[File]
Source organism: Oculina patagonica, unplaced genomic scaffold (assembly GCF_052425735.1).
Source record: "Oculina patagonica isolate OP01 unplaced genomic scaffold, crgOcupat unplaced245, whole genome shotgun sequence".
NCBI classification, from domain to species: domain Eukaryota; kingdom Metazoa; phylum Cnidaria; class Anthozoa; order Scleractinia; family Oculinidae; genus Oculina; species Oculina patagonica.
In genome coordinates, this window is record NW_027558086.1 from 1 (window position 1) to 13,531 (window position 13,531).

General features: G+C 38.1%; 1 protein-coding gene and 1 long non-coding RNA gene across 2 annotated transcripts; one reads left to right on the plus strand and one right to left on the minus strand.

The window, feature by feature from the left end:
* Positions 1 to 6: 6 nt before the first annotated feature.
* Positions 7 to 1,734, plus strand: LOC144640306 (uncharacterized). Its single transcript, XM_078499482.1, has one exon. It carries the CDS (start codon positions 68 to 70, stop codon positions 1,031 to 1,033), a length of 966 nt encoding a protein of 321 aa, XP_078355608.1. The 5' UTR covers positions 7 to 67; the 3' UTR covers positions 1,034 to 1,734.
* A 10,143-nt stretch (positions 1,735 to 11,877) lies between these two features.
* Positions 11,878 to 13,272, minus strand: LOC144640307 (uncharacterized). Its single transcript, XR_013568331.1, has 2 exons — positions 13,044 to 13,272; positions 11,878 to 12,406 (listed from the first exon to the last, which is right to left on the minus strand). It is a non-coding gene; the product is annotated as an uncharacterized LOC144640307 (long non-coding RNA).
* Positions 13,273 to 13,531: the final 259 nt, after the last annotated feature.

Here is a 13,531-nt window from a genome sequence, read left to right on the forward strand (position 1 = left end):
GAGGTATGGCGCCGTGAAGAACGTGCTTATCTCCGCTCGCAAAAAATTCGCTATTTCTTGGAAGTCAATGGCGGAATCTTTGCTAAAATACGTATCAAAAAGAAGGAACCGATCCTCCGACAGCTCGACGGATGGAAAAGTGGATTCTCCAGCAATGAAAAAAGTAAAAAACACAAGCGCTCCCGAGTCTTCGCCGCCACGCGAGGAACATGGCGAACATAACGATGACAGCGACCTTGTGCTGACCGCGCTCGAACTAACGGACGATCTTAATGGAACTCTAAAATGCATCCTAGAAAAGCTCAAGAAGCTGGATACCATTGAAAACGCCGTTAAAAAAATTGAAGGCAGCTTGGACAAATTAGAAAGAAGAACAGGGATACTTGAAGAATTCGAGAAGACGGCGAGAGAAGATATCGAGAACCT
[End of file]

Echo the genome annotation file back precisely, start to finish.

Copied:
Source organism: Oculina patagonica, unplaced genomic scaffold (assembly GCF_052425735.1).
Source record: "Oculina patagonica isolate OP01 unplaced genomic scaffold, crgOcupat unplaced245, whole genome shotgun sequence".
NCBI classification, from domain to species: domain Eukaryota; kingdom Metazoa; phylum Cnidaria; class Anthozoa; order Scleractinia; family Oculinidae; genus Oculina; species Oculina patagonica.
In genome coordinates, this window is record NW_027558086.1 from 1 (window position 1) to 13,531 (window position 13,531).

General features: G+C 38.1%; 1 protein-coding gene and 1 long non-coding RNA gene across 2 annotated transcripts; one reads left to right on the plus strand and one right to left on the minus strand.

The window, feature by feature from the left end:
* Positions 1 to 6: 6 nt before the first annotated feature.
* Positions 7 to 1,734, plus strand: LOC144640306 (uncharacterized). Its single transcript, XM_078499482.1, has one exon. It carries the CDS (start codon positions 68 to 70, stop codon positions 1,031 to 1,033), a length of 966 nt encoding a protein of 321 aa, XP_078355608.1. The 5' UTR covers positions 7 to 67; the 3' UTR covers positions 1,034 to 1,734.
* A 10,143-nt stretch (positions 1,735 to 11,877) lies between these two features.
* Positions 11,878 to 13,272, minus strand: LOC144640307 (uncharacterized). Its single transcript, XR_013568331.1, has 2 exons — positions 13,044 to 13,272; positions 11,878 to 12,406 (listed from the first exon to the last, which is right to left on the minus strand). It is a non-coding gene; the product is annotated as an uncharacterized LOC144640307 (long non-coding RNA).
* Positions 13,273 to 13,531: the final 259 nt, after the last annotated feature.

Here is a 13,531-nt window from a genome sequence, read left to right on the forward strand (position 1 = left end):
GAGGTATGGCGCCGTGAAGAACGTGCTTATCTCCGCTCGCAAAAAATTCGCTATTTCTTGGAAGTCAATGGCGGAATCTTTGCTAAAATACGTATCAAAAAGAAGGAACCGATCCTCCGACAGCTCGACGGATGGAAAAGTGGATTCTCCAGCAATGAAAAAAGTAAAAAACACAAGCGCTCCCGAGTCTTCGCCGCCACGCGAGGAACATGGCGAACATAACGATGACAGCGACCTTGTGCTGACCGCGCTCGAACTAACGGACGATCTTAATGGAACTCTAAAATGCATCCTAGAAAAGCTCAAGAAGCTGGATACCATTGAAAACGCCGTTAAAAAAATTGAAGGCAGCTTGGACAAATTAGAAAGAAGAACAGGGATACTTGAAGAATTCGAGAAGACGGCGAGAGAAGATATCGAGAACCT